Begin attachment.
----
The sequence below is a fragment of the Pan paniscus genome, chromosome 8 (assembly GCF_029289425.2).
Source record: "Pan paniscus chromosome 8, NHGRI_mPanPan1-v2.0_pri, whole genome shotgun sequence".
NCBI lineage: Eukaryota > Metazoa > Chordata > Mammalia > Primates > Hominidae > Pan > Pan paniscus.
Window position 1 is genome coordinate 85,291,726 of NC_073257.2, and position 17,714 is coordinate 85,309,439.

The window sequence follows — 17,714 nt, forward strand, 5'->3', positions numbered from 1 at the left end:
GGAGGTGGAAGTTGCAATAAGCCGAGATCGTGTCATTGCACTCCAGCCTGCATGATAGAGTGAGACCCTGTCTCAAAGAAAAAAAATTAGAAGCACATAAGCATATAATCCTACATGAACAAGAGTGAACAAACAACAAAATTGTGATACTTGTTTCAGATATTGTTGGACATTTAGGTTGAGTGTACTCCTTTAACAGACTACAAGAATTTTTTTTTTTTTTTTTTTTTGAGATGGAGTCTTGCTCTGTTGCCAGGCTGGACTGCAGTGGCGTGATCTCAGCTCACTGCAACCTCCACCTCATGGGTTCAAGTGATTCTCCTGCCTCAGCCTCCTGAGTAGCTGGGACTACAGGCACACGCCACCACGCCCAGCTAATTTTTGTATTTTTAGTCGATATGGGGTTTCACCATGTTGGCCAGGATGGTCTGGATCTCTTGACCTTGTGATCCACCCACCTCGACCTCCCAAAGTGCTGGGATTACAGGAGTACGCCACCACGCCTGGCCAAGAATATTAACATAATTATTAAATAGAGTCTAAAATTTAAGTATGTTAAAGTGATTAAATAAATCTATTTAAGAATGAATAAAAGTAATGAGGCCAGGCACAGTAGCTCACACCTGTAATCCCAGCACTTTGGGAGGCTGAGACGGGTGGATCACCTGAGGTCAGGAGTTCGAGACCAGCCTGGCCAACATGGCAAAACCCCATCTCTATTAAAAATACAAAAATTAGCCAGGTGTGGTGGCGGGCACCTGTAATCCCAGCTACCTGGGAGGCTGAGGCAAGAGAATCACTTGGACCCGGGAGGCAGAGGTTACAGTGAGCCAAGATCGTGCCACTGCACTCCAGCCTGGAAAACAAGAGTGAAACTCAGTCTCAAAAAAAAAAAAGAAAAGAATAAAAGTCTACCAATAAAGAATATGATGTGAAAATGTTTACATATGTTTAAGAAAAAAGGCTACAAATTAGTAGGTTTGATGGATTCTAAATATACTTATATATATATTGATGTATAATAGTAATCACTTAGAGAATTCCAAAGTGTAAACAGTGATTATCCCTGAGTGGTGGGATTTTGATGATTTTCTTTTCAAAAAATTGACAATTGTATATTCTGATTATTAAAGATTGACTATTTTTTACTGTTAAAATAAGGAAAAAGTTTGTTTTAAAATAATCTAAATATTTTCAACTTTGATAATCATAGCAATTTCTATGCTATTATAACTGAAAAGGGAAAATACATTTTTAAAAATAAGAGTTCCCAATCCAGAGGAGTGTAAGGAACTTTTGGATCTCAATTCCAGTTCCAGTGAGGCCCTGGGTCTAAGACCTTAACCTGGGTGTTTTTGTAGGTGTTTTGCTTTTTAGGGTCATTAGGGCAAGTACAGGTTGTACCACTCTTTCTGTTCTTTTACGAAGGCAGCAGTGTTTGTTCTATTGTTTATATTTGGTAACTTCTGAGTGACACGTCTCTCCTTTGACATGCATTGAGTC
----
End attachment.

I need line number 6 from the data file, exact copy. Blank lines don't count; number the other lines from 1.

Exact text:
GGAGGTGGAAGTTGCAATAAGCCGAGATCGTGTCATTGCACTCCAGCCTGCATGATAGAGTGAGACCCTGTCTCAAAGAAAAAAAATTAGAAGCACATAAGCATATAATCCTACATGAACAAGAGTGAACAAACAACAAAATTGTGATACTTGTTTCAGATATTGTTGGACATTTAGGTTGAGTGTACTCCTTTAACAGACTACAAGAATTTTTTTTTTTTTTTTTTTTTGAGATGGAGTCTTGCTCTGTTGCCAGGCTGGACTGCAGTGGCGTGATCTCAGCTCACTGCAACCTCCACCTCATGGGTTCAAGTGATTCTCCTGCCTCAGCCTCCTGAGTAGCTGGGACTACAGGCACACGCCACCACGCCCAGCTAATTTTTGTATTTTTAGTCGATATGGGGTTTCACCATGTTGGCCAGGATGGTCTGGATCTCTTGACCTTGTGATCCACCCACCTCGACCTCCCAAAGTGCTGGGATTACAGGAGTACGCCACCACGCCTGGCCAAGAATATTAACATAATTATTAAATAGAGTCTAAAATTTAAGTATGTTAAAGTGATTAAATAAATCTATTTAAGAATGAATAAAAGTAATGAGGCCAGGCACAGTAGCTCACACCTGTAATCCCAGCACTTTGGGAGGCTGAGACGGGTGGATCACCTGAGGTCAGGAGTTCGAGACCAGCCTGGCCAACATGGCAAAACCCCATCTCTATTAAAAATACAAAAATTAGCCAGGTGTGGTGGCGGGCACCTGTAATCCCAGCTACCTGGGAGGCTGAGGCAAGAGAATCACTTGGACCCGGGAGGCAGAGGTTACAGTGAGCCAAGATCGTGCCACTGCACTCCAGCCTGGAAAACAAGAGTGAAACTCAGTCTCAAAAAAAAAAAAGAAAAGAATAAAAGTCTACCAATAAAGAATATGATGTGAAAATGTTTACATATGTTTAAGAAAAAAGGCTACAAATTAGTAGGTTTGATGGATTCTAAATATACTTATATATATATTGATGTATAATAGTAATCACTTAGAGAATTCCAAAGTGTAAACAGTGATTATCCCTGAGTGGTGGGATTTTGATGATTTTCTTTTCAAAAAATTGACAATTGTATATTCTGATTATTAAAGATTGACTATTTTTTACTGTTAAAATAAGGAAAAAGTTTGTTTTAAAATAATCTAAATATTTTCAACTTTGATAATCATAGCAATTTCTATGCTATTATAACTGAAAAGGGAAAATACATTTTTAAAAATAAGAGTTCCCAATCCAGAGGAGTGTAAGGAACTTTTGGATCTCAATTCCAGTTCCAGTGAGGCCCTGGGTCTAAGACCTTAACCTGGGTGTTTTTGTAGGTGTTTTGCTTTTTAGGGTCATTAGGGCAAGTACAGGTTGTACCACTCTTTCTGTTCTTTTACGAAGGCAGCAGTGTTTGTTCTATTGTTTATATTTGGTAACTTCTGAGTGACACGTCTCTCCTTTGACATGCATTGAGTC